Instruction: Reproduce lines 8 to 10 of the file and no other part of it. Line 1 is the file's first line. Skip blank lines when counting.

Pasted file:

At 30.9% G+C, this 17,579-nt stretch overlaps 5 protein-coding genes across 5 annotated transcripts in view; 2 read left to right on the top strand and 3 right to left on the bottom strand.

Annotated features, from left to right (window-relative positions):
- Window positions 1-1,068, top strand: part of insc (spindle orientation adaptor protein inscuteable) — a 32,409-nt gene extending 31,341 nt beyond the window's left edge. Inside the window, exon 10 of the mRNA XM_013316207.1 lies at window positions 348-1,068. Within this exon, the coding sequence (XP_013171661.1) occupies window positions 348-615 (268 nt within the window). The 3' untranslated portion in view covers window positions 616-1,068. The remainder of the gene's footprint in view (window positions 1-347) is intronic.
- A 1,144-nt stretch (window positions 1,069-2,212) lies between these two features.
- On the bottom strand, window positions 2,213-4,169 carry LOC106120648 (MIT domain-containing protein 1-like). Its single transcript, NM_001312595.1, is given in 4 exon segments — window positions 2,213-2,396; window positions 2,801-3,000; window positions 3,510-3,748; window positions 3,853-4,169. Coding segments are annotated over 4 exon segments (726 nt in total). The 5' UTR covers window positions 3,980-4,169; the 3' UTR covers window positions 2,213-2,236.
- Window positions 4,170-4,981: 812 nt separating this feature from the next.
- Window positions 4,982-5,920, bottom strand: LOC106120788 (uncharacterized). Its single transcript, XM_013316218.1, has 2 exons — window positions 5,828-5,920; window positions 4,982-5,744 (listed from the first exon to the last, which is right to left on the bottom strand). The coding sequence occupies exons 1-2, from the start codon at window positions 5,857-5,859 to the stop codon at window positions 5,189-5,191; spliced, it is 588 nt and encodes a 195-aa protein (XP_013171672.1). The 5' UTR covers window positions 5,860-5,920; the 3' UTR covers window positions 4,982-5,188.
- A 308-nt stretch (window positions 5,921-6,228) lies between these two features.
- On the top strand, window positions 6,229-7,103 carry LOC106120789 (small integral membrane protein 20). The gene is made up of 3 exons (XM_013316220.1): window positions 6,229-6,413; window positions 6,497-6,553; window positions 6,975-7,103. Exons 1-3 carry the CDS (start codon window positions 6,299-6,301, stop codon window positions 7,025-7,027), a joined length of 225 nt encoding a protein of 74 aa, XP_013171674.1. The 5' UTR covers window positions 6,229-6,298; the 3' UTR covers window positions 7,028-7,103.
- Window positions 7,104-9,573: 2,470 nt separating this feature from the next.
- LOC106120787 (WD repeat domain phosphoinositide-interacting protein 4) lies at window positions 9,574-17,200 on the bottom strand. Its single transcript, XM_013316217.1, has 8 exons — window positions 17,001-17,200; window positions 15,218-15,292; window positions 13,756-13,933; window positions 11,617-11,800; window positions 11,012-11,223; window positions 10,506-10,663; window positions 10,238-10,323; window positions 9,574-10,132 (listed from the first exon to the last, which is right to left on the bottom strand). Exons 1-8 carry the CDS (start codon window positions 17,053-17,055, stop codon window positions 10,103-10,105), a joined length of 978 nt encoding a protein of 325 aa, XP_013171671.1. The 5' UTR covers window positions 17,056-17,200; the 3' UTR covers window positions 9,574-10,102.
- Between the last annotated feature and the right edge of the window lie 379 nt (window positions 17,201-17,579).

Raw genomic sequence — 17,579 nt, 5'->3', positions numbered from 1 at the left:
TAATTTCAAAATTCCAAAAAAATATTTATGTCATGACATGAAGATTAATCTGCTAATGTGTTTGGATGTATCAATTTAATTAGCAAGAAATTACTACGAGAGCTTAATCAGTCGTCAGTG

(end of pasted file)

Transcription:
- A 308-nt stretch (window positions 5,921-6,228) lies between these two features.
- On the top strand, window positions 6,229-7,103 carry LOC106120789 (small integral membrane protein 20). The gene is made up of 3 exons (XM_013316220.1): window positions 6,229-6,413; window positions 6,497-6,553; window positions 6,975-7,103. Exons 1-3 carry the CDS (start codon window positions 6,299-6,301, stop codon window positions 7,025-7,027), a joined length of 225 nt encoding a protein of 74 aa, XP_013171674.1. The 5' UTR covers window positions 6,229-6,298; the 3' UTR covers window positions 7,028-7,103.
- Window positions 7,104-9,573: 2,470 nt separating this feature from the next.